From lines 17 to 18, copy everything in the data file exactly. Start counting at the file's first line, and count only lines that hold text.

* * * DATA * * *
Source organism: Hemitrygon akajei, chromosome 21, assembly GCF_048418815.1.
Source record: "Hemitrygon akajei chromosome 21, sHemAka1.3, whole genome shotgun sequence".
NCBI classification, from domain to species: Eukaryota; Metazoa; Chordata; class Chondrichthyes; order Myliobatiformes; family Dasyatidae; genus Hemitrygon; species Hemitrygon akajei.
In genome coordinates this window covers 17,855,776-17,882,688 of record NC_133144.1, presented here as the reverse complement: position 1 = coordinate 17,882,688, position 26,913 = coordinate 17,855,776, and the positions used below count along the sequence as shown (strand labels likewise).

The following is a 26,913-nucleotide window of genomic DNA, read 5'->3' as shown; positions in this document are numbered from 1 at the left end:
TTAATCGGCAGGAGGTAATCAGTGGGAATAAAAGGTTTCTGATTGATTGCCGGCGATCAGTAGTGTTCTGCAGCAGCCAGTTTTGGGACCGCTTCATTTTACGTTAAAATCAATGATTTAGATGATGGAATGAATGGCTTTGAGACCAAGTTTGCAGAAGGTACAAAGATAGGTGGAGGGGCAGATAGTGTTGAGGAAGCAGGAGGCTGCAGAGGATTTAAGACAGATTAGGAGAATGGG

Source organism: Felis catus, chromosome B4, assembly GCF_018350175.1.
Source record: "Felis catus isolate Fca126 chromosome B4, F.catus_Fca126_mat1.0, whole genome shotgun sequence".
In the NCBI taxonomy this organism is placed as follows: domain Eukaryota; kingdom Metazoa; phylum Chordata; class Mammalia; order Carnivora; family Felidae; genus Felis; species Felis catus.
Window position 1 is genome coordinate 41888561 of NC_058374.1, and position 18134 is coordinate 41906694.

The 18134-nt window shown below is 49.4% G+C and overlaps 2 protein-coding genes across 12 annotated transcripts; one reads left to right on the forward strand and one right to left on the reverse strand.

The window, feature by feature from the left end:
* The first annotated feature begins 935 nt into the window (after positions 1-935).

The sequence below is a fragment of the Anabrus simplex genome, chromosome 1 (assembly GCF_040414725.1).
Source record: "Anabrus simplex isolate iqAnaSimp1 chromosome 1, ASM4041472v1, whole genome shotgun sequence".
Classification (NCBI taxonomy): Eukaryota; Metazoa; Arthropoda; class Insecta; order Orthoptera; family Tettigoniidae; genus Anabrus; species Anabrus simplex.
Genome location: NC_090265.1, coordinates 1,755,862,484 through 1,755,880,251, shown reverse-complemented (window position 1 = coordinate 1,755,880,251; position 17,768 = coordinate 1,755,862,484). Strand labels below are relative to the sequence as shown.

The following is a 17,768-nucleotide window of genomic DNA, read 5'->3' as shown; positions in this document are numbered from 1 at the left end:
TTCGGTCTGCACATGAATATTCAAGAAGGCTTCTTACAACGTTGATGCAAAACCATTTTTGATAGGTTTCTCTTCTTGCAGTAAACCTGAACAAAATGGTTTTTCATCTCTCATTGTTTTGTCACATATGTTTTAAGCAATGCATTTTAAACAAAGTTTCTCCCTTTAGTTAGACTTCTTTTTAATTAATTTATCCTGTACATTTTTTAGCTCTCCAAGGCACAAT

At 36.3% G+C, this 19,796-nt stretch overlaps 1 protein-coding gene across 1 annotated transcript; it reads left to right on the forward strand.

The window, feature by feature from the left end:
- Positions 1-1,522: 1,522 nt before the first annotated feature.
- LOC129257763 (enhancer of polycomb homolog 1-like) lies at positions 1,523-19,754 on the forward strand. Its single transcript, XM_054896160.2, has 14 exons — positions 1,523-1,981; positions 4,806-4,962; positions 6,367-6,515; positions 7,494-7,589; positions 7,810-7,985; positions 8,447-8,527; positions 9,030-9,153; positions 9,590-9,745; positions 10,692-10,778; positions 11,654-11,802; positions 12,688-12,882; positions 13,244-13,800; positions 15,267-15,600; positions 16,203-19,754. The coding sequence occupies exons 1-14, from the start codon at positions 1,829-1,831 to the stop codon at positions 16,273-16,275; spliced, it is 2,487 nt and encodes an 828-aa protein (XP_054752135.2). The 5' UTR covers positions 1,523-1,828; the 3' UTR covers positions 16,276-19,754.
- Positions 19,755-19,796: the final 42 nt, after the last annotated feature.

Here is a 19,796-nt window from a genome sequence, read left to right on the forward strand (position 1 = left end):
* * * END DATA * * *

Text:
Genome location: NC_090265.1, coordinates 1,755,862,484 through 1,755,880,251, shown reverse-complemented (window position 1 = coordinate 1,755,880,251; position 17,768 = coordinate 1,755,862,484). Strand labels below are relative to the sequence as shown.

The following is a 17,768-nucleotide window of genomic DNA, read 5'->3' as shown; positions in this document are numbered from 1 at the left end: